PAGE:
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Feline Vomiting

Feline Vomiting

What causes vomiting?
Vomiting is not a disease; rather, it is a symptom of many different diseases. Many cases of vomiting are self-limiting after a few days. Less commonly, vomiting may result from a serious illness, such as cancer. Even vomiting caused by mild illnesses may become fatal if treatment to prevent severe fluid and nutrient loss is not started soon enough.
 
How serious is vomiting in cats?
Severity depends on how sick the cat has become as a consequence of the vomiting. When the cat is systemically ill (i.e., more than one body system is involved), some of the following may be noted:
  • Diarrhea
  • Dehydration
  • Loss of appetite
  • Abdominal pain
  • High fever
  • Lethargy
  • Bloody vomit
 
What types of tests are performed to find the cause?
If vomiting is associated with several of the above signs, a series of tests may be performed. These diagnostic tests include radiography (X-rays) with or without barium, blood tests, stool cultures, biopsies of the intestinal tract and exploratory abdominal surgery. Once the diagnosis is known, treatment may include special medications and/or diets or surgery.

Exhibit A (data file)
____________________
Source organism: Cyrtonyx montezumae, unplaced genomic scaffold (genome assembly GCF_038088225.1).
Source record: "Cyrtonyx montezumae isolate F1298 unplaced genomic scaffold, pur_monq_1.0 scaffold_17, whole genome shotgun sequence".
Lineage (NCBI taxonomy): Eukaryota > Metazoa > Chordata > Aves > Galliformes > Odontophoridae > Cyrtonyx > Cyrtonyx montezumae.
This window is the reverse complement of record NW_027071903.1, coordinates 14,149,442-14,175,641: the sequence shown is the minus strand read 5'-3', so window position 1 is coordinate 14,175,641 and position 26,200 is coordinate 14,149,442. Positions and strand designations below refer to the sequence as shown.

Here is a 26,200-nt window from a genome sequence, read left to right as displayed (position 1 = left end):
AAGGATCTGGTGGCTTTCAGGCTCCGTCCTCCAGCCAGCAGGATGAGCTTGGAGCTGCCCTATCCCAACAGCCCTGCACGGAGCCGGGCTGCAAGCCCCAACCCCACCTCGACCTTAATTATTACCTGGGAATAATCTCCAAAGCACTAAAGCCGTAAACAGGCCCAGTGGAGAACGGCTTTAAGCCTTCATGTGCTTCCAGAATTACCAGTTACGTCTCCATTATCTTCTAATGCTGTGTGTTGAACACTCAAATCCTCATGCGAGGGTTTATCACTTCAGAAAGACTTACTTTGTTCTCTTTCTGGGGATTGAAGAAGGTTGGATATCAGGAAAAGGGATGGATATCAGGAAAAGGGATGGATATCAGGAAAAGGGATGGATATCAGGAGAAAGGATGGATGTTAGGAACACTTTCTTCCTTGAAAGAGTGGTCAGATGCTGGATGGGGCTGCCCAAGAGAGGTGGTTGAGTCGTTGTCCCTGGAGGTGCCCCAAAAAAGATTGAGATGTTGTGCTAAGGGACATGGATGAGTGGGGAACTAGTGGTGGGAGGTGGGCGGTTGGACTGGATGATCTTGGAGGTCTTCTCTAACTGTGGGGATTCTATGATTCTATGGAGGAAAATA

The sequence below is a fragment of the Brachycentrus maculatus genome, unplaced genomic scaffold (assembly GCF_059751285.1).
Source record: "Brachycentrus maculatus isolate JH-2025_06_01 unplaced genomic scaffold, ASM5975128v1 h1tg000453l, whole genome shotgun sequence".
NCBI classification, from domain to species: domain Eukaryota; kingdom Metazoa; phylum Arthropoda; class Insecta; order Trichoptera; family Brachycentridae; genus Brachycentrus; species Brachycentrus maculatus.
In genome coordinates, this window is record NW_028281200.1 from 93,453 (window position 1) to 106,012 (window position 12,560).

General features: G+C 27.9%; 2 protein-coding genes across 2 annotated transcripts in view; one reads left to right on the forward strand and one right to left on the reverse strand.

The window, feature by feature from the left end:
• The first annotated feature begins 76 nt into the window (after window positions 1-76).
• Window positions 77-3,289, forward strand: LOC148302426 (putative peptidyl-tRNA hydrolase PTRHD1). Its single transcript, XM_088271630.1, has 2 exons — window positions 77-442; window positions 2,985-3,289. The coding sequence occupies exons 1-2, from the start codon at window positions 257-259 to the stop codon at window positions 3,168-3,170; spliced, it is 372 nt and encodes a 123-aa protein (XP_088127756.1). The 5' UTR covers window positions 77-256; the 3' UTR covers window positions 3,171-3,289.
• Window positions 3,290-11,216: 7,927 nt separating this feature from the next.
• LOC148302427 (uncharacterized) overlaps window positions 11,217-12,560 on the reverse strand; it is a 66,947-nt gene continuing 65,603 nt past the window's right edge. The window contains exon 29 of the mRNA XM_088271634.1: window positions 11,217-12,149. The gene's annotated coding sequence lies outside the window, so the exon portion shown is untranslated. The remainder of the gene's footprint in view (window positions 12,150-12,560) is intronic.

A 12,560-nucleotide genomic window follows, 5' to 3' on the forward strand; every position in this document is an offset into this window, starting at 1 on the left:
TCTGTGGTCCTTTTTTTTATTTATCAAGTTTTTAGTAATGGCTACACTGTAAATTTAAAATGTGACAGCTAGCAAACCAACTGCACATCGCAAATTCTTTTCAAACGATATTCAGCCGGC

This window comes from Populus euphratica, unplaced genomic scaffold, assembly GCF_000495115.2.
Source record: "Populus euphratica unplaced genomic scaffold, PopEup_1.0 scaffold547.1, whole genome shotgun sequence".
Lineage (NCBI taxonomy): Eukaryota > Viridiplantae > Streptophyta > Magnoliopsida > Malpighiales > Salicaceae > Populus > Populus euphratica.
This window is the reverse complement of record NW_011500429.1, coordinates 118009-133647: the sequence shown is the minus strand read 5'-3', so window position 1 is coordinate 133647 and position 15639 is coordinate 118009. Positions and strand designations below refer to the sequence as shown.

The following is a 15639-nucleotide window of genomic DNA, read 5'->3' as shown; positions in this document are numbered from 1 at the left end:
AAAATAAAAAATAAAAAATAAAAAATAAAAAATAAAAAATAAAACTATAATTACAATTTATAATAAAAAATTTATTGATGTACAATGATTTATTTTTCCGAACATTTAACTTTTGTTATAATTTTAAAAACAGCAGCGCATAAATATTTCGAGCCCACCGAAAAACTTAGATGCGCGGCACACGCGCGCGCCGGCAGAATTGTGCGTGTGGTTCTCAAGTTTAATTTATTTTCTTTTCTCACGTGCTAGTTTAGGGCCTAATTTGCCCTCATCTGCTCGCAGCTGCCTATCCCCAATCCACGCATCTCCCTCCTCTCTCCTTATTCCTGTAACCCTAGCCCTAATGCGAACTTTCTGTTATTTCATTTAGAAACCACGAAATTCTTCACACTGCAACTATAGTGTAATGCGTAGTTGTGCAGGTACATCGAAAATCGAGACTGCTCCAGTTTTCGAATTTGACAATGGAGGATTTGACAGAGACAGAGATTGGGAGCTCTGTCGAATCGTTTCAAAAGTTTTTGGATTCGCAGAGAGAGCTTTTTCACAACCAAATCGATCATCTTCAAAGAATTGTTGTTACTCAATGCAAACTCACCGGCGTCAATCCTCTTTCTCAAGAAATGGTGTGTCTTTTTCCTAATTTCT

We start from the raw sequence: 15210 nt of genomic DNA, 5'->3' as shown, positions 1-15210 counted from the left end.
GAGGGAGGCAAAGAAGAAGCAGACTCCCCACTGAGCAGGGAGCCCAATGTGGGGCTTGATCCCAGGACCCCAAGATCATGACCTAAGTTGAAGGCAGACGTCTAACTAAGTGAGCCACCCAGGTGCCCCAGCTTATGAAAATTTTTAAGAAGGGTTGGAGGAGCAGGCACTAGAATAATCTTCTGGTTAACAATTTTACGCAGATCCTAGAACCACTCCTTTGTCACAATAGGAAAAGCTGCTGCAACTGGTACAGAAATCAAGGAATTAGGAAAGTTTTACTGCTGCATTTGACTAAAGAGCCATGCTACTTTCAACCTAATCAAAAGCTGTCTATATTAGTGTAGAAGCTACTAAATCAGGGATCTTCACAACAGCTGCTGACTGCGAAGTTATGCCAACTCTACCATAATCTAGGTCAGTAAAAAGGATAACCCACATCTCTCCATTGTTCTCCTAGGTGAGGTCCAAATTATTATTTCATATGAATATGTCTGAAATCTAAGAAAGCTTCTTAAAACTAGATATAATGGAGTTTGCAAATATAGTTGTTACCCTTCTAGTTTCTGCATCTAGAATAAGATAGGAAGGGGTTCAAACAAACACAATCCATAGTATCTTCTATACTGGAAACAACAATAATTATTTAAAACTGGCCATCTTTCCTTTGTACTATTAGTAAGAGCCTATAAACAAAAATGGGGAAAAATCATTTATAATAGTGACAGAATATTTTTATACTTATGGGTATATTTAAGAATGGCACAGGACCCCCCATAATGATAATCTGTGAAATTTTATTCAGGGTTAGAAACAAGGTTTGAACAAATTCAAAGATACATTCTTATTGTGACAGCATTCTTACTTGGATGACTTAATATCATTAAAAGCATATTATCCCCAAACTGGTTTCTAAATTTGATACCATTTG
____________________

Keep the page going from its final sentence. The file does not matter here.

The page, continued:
If your cat does not appear systemically ill from vomiting, the cause may be less serious. Some minor causes of vomiting include stomach or intestinal viruses, intestinal parasites and dietary indiscretions (such as eating garbage or other offensive or irritating materials).
 
A minimal number of tests are performed to rule out certain parasites and infections. These cases may be treated with drugs to control the motility of the intestinal tract or relieve inflammation in the intestinal tract, as well as a restricted diet for a few days. This approach allows the body's healing mechanisms to correct the problem.
 
We expect to see improvement within two to four days. If this does not occur, a change in medication or further tests may be performed to better understand the problem.
 
See Canine Vomiting
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